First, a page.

Progression on Crizotinib, upcoming lung radiation, continue crizotinib? - 1272162

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southsidegirl69
Progression on Crizotinib, upcoming lung radiation, continue crizotinib? - 1272162

After over a year on crizotinib, a week ago my CT scan showed my lung nodule has increased by 1 cm in 8 weeks to 3.0 cm. and the PET showed that it is now an active lesion. And also, 3 small brain mets were discovered in September, so in October had the mets radiated. So, I have acquired resistance. As of now all that's left is this original lung nodule, which never really decreased in size much at all while on crizotinib, but basically remained unchanged. Radiation to the lung is now scheduled for the end of December. I am still taking crizotinib, and will go off temporarily during radiation treatments. Than advised to go back on crizotinib upon completion of the lung radiation. The question is, after completion of radiation to the lung nodule, would crizotinib still be the best treatment to stay on, even though it no longer kept the lung nodule from progressing and I had gotten brain mets? Some of the posts and videos suggest moving on to a different drug. But I did not find anything saying to stay on crizotinib after acquired resistance and disease progression. Thank you.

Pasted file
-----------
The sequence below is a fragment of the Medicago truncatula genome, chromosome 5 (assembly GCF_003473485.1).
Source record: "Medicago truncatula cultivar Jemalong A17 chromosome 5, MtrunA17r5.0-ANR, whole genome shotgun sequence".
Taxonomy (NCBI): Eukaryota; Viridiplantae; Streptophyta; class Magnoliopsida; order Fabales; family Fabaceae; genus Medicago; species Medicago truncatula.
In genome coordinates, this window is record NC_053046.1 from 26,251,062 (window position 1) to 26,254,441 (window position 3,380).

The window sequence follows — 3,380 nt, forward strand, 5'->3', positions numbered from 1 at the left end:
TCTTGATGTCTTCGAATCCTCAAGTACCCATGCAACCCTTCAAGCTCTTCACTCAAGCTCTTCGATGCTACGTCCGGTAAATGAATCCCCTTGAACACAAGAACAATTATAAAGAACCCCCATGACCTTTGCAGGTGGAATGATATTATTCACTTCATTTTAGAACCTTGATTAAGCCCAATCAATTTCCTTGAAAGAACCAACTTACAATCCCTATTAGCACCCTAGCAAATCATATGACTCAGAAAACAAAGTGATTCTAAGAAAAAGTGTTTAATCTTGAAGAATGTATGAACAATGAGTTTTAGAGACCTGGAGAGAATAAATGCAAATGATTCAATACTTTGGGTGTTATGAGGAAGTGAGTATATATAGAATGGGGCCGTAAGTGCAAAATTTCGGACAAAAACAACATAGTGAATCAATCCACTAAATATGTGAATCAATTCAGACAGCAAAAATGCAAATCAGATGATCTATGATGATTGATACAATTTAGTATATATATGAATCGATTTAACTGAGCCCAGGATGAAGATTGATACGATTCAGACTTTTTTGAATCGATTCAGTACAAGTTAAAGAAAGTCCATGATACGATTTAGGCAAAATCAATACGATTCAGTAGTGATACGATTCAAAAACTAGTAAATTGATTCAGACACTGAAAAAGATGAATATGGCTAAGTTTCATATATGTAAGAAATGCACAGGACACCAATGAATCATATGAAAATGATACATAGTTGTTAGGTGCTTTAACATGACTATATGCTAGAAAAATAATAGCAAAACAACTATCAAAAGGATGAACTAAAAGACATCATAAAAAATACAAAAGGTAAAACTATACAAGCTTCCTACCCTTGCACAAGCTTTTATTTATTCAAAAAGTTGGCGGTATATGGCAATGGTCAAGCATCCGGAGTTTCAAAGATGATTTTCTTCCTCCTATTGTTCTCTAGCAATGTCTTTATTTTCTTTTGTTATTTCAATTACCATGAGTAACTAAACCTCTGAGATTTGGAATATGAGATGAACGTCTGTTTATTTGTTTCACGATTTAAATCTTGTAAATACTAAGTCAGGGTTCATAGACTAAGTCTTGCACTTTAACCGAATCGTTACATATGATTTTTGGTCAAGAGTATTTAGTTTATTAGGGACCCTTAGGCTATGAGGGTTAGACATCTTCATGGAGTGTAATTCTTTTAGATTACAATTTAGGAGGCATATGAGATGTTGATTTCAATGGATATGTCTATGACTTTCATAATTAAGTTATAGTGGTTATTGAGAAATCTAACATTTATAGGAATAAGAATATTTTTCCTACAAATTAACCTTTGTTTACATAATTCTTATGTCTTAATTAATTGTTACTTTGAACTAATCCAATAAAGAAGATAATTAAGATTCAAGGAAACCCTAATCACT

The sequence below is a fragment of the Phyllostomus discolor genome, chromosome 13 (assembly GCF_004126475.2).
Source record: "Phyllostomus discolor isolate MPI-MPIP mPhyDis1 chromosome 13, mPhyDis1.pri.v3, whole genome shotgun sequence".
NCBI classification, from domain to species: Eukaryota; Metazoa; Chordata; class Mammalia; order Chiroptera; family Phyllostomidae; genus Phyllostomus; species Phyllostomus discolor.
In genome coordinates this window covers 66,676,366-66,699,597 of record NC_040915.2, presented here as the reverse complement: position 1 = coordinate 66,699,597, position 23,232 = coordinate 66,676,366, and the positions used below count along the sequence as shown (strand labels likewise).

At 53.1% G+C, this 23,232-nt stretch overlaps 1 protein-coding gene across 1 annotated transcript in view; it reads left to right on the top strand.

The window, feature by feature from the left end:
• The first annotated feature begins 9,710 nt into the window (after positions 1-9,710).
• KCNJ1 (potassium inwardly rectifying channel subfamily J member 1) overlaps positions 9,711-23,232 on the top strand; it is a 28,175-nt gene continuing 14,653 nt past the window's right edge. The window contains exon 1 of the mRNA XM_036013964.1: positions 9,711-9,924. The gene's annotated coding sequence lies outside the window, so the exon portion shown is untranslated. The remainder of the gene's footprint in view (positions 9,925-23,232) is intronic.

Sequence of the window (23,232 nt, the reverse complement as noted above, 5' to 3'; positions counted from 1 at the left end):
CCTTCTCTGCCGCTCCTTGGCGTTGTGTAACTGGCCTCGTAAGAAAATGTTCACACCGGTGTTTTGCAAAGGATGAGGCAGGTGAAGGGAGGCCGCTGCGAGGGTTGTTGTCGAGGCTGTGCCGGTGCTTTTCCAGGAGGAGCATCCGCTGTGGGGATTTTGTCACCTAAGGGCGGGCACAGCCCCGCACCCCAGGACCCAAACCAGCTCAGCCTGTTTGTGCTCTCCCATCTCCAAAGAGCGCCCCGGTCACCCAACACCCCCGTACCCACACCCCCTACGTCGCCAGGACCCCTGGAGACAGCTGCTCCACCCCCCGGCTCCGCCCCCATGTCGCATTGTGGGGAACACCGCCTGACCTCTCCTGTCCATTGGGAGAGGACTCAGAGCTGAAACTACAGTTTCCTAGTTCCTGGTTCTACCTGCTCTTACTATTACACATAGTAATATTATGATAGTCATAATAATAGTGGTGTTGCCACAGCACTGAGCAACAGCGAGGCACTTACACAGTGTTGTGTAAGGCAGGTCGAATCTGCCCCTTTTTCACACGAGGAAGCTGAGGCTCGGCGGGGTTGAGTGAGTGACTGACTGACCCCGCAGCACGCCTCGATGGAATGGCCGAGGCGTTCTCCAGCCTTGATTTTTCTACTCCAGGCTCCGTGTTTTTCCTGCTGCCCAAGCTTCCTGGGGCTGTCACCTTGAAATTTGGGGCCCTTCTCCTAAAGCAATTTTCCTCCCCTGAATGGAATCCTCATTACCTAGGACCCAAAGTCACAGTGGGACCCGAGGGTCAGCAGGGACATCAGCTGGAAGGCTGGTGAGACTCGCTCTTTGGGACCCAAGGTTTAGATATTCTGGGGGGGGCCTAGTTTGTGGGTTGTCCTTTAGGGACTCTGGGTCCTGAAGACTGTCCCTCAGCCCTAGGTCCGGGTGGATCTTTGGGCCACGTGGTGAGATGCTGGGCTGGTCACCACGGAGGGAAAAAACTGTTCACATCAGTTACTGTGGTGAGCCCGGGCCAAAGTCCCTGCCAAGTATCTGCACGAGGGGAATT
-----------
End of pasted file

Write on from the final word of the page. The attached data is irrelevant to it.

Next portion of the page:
Dr Pennell
Dear southsidegirl, thanks

Dear southsidegirl, thanks for sharing your story. You confusion is certainly understandable, this is a rapidly changing field and there isn't always agreement on the best approach. Sometimes there are several reasonable options, and personal preference and your doctor's experience with one or the other may make a big difference.

Should someone switch from crizotinib when they develop acquired resistance? For widespread progression the answer usually is yes, and there are (as of today) now two approved drugs available outside a clinical trial: Xykadia (ceritinib) and alectinib which was approved today. Both have also shown activity in brain metastases which is a welcome benefit since brain mets are so common in ALK+ patients.

For limited progression in one or a few spots, sometimes called "oligoprogression", an alternative approach is to remove or radiate the progressing spots, and limited studies have shown that patients can remain on crizotinib longer before having to switch to a new drug. The idea is the radiation wipes out the resistant cells while the crizotinib remains effective on the rest of the cancer. No one knows yet if they will actually live longer with this approach, but it has become quite common and I tend to recommend this myself when I have patients in this situation. It sounds like this is what your doctor has in mind.

I tend to think of treating ALK+ lung cancer as a marathon and not a sprint, and I try to stretch out the length of any one treatment as long as possible before moving on to the next option. This isn't the right choice for every situation though and sometimes switching drugs is definitely the best option. I can't say which is best for you, but this is at least what the doctors think about when we try and decide what to recommend.

Best of luck!

southsidegirl69
Dr. Pennell,

Dr. Pennell,
Thank you so much for your rapid and informative reply. At least being ALK+, there are now 2 approved drugs that are possibilities to move on to. Glad to learn that alectinib just approved today, exciting times! Love your analogy of ALK+ being a marathon, not a sprint. Thank you for your work, and for responding to the many questions we all have on this journey to health.